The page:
In the past, it was more common for a single entity to undertake the entirety of a large construction project. From providing the needed materials to supplying adequate labor, a single Minnesota corporation may have done all of the planning and work needed to complete a large building project. Today, however, many separate entities may all work on a single project and provide specialized goods and services in order for the building to be finished.
Many Minneapolis residents and businesses engage the services of construction professionals when they want to move, expand or change the structures in which they operate. Construction professionals bring with them experience and knowledge on the best practices for erecting new buildings for personal and business use. When construction practitioners and outside parties choose to come together on a construction project, they often draw up contracts to outline the terms of the endeavor.
Whenever a party contracts to build a new building or perform major remodels on an existing structure, construction law may be involved. Minnesota residents who work in the construction field or who have worked with construction professionals to build their homes and business structures have likely come across this area of legal practice. However, due to the breadth of topics covered by construction law it can sometimes be hard to completely define.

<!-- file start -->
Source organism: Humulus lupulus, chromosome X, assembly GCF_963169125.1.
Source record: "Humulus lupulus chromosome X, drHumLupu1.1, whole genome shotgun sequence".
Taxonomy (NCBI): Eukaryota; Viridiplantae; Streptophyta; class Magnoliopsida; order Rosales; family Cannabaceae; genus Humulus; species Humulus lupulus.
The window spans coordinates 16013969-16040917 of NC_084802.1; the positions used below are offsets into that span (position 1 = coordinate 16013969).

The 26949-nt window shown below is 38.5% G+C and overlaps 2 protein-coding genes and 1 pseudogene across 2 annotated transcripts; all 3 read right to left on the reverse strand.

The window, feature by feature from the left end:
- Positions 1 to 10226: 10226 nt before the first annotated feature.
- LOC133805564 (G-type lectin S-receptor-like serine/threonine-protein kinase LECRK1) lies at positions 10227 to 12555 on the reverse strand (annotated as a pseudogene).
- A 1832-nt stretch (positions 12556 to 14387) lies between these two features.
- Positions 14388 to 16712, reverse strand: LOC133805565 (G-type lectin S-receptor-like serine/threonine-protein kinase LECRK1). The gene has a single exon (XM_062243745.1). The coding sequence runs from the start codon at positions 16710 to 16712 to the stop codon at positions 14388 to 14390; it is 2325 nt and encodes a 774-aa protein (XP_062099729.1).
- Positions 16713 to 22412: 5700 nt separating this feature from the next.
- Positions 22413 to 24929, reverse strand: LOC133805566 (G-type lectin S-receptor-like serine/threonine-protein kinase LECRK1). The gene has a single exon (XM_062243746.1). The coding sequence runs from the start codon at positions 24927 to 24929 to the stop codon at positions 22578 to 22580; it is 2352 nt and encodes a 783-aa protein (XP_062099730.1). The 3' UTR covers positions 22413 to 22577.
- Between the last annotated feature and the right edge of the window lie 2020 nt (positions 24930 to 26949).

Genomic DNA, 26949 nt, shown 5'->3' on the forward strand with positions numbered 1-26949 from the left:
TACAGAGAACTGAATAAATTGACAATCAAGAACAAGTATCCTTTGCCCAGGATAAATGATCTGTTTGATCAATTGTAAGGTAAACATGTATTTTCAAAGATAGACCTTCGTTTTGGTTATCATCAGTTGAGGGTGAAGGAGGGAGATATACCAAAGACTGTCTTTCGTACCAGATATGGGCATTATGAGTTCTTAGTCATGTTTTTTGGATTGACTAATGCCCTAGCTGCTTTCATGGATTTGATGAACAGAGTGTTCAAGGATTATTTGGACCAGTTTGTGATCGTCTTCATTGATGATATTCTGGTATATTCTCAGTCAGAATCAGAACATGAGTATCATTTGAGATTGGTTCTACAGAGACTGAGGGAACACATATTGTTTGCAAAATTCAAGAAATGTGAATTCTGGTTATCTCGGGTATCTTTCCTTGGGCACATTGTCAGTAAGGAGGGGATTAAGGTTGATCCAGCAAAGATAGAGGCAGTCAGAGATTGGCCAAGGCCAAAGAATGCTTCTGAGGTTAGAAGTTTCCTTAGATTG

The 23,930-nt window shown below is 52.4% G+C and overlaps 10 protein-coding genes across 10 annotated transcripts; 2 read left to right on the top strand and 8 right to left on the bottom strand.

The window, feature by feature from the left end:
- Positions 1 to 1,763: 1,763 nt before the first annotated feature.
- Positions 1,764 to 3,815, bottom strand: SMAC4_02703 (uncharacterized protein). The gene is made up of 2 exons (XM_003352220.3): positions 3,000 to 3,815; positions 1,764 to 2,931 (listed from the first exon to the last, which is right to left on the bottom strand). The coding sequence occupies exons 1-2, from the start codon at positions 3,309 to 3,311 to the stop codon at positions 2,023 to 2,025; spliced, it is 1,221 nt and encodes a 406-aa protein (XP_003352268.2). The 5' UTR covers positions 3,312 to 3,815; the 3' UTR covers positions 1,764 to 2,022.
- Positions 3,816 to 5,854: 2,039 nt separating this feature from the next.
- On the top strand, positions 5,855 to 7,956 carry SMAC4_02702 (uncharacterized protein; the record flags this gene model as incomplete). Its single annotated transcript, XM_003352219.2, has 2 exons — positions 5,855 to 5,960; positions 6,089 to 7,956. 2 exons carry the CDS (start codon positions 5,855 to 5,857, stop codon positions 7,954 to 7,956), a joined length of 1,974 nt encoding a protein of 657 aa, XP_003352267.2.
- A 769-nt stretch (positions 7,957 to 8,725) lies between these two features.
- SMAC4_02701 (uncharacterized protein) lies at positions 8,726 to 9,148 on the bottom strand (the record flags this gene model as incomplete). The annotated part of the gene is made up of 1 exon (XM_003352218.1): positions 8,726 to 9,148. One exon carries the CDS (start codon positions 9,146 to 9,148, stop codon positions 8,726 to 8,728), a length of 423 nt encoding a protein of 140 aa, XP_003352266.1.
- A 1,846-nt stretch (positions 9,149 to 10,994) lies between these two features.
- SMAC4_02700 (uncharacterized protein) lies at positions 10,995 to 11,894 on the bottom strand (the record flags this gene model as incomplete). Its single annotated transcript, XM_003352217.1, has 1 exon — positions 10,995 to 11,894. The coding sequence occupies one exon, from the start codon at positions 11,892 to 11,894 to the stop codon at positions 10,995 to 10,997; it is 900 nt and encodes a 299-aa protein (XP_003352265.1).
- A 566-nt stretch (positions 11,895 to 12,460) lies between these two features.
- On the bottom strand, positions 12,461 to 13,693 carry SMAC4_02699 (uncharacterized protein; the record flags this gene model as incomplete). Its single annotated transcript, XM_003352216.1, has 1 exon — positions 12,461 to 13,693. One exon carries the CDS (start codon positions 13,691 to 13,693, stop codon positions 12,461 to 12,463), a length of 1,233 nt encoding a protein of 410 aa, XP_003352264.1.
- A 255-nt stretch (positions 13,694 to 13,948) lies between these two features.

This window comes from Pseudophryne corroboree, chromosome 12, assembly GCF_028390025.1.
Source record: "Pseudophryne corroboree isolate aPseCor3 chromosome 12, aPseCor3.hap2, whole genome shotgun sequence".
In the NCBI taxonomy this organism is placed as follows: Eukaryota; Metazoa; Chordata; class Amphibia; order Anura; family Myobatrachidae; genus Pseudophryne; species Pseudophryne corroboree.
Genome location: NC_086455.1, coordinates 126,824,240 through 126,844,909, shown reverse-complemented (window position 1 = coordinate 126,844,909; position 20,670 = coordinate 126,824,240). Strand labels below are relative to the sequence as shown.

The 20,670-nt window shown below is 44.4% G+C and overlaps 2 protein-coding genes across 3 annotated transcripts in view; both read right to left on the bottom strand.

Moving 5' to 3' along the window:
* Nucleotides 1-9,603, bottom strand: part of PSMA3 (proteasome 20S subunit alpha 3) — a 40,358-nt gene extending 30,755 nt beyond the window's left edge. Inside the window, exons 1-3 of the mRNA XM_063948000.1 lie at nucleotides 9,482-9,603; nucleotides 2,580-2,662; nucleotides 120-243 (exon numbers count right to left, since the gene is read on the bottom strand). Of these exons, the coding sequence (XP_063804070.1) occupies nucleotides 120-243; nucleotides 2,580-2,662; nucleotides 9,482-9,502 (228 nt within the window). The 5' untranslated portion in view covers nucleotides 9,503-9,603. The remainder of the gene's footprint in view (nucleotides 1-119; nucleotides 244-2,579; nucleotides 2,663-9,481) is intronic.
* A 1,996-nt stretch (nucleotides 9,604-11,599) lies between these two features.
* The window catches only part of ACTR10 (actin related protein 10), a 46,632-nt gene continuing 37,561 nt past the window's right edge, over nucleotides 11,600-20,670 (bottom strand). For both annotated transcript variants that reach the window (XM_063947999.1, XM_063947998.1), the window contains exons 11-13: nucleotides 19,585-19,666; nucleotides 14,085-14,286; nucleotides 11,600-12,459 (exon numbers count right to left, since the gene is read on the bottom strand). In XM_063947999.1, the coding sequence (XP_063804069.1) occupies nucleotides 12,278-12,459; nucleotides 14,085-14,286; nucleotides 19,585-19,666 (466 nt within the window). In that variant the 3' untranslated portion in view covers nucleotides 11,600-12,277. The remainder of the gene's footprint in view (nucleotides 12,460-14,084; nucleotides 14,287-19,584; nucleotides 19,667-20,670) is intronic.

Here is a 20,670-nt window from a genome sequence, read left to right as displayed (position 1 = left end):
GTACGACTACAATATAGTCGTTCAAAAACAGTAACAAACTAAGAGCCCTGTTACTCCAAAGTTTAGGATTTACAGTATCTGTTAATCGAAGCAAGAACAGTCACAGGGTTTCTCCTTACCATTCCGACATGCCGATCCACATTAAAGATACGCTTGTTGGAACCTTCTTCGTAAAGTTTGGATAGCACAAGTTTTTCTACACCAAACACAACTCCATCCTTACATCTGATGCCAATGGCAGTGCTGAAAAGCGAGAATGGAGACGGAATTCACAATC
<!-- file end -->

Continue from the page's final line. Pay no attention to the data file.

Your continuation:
New homes are popping up throughout Hennepin County, giving existing and first-time homebuyers a chance to get into the housing market with brand new properties. However, many current homeowners are looking into projects at their residences to improve or augment the structures in which they live. Home improvement or remodeling construction is a major industry and the individuals who work in it are regulated to perform their jobs up to particular standards.
In 2007, a group of construction industry associations collaborated to publish the ConsensusDOCS contract forms. These forms were meant to provide a uniform set of contract documents which could be used in construction projects.
In a recent unpublished decision, Breidenbach Company, LLC vs. Prosperity Real Estate Investments, LLC (Minn. Ct. App., July 20, 2010), the Minnesota Court of Appeals was asked to determine whether a mechanic's lien was superior and prior to a mortgage held by a bank. The Contractor and the property owner entered into a contract for demolition and new construction of residential property in Minneapolis in April, 2007. The project was financed by a construction loan, which was recorded on June 18, 2007. The bank took photographs on that date, which reflected that the contractor had made no visible improvements as of that date.